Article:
Chapter 8 : Summary & Bibliography
Katherine Parr seems to have been a woman of much charm and with a lovable nature. Her step-children were all very fond of her and she had close relationships with her siblings and cousins. Henry clearly respected her intellect, and she was the first Queen to have her own works published. Her love of shoes and dancing and the pleasure she took in fine clothes endear her to a modern generation, even while her religious writings that she set so much store by, pass us by.
The quotes are taken from Katherine’s own letters, and the story of the plot against her by Gardiner derived from Foxe’s Acts and Monuments, which is generally taken to be accurate.
Bruce, J & Nichols J.G. - Wills from Doctors' Commons. A selection from the wills of eminent persons proved in the Prerogative Court of Canterbury 1495-1695: BiblioBazaar2009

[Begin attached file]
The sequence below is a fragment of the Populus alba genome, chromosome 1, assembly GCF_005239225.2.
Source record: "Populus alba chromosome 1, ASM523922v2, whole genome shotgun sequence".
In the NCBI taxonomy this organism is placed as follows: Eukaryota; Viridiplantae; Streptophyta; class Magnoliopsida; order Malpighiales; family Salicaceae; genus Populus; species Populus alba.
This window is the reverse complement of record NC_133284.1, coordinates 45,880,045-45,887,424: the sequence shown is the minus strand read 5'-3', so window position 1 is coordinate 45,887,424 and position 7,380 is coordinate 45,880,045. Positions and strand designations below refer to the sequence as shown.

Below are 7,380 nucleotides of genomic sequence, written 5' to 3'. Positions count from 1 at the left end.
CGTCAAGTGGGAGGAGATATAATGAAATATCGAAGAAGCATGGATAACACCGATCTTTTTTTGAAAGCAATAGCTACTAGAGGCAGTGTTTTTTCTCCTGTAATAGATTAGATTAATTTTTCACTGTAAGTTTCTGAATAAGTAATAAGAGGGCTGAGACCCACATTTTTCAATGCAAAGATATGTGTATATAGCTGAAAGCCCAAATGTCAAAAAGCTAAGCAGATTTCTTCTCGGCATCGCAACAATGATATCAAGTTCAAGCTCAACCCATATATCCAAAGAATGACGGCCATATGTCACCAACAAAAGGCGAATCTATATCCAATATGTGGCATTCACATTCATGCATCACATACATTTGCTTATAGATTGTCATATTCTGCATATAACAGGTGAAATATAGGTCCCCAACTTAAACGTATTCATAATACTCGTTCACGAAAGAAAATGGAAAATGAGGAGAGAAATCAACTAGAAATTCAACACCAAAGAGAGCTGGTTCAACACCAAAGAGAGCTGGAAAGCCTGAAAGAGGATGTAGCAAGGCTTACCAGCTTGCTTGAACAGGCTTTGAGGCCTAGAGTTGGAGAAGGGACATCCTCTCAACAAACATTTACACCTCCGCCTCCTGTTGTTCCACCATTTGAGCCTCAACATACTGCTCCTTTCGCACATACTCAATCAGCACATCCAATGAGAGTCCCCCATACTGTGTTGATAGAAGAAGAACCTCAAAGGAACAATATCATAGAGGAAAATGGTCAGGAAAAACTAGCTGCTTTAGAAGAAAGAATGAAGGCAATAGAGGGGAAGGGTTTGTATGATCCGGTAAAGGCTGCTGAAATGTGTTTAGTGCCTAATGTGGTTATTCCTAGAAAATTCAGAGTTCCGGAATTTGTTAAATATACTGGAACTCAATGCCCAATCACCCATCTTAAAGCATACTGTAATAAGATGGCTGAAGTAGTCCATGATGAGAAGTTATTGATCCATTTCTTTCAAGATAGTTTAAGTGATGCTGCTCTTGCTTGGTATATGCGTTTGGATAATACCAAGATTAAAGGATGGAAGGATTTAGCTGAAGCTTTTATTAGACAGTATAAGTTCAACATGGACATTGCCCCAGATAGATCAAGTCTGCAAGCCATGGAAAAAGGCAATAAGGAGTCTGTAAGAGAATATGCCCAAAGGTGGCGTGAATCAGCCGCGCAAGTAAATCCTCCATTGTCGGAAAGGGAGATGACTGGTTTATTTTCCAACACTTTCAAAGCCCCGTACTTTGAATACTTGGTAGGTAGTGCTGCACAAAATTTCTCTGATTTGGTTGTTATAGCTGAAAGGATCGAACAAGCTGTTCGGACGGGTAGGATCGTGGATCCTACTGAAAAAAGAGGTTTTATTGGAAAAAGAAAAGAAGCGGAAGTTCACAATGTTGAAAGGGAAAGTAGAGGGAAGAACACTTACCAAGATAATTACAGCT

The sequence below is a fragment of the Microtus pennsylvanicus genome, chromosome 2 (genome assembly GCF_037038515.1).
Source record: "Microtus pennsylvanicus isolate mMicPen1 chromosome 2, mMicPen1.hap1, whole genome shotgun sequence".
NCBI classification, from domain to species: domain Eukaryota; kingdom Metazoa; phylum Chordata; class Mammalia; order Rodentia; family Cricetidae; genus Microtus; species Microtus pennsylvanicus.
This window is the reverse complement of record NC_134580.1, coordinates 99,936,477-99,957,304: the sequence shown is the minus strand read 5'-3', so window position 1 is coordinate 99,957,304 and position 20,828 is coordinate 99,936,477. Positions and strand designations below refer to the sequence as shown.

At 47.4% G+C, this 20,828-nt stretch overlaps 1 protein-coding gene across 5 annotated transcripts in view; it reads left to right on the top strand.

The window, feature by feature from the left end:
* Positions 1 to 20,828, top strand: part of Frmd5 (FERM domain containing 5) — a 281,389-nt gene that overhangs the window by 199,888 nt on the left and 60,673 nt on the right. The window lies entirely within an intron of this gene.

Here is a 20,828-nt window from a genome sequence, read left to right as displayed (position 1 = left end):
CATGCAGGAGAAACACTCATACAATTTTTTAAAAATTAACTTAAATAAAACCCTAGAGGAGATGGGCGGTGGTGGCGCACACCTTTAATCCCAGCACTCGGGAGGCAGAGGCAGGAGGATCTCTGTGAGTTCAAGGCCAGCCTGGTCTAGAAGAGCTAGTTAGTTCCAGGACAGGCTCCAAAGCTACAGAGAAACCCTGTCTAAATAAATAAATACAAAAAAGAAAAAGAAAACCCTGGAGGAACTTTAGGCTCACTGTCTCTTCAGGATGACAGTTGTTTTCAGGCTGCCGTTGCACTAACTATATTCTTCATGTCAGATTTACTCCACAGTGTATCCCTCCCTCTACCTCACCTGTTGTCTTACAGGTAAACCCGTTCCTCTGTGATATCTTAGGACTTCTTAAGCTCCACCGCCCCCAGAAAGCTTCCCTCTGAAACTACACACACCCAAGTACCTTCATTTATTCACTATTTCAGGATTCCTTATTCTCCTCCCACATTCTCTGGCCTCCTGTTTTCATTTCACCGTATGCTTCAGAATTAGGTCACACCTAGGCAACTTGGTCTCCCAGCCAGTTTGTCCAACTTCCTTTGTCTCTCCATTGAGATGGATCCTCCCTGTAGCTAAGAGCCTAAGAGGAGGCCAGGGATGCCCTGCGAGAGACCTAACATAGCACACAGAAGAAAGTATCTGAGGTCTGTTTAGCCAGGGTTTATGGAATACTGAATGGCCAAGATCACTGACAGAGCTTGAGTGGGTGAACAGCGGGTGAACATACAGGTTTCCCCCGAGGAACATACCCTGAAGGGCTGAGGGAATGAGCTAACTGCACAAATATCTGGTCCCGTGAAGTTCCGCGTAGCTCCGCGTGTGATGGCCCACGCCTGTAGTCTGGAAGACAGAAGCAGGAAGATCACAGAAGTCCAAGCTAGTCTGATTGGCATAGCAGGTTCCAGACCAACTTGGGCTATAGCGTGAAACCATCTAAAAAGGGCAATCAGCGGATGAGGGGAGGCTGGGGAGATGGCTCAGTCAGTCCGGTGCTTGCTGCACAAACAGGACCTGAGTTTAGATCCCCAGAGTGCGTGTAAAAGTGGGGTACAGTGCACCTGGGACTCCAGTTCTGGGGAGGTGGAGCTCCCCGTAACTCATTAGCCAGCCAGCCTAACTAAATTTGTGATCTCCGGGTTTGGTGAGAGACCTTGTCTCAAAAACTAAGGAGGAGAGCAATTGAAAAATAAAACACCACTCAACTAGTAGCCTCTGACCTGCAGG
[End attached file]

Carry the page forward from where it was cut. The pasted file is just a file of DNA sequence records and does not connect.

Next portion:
Fraser, A. – The Six Wives of Henry VIII – Phoenix 2012
James, S. Catherine Parr – Henry VIII’s Last Love: The History Press 2008
Foxe. J. Book of Martyrs (Actes and Monuments….): John Day1563
Porter, L. Katherine the Queen, the Remarkable Life of Katherine Parr: Macmillan 2010
Starkey, D. – Six Wives: The Queens of Henry VIII: Vintage 2004
Whitaker, T.D. – A History of Richmondshire: Isha Books 2013
Weir, A. – The Six Wives of Henry VIII; The Bodley Head 1991
Letters & Papers, Foreign and Domestic of the Reign of Henry VIII
Calendar of State Papers, Spain
Calendar of State Papers, France
Calendar of State Papers, Venice
The Rutland Papers, printed for the Camden Society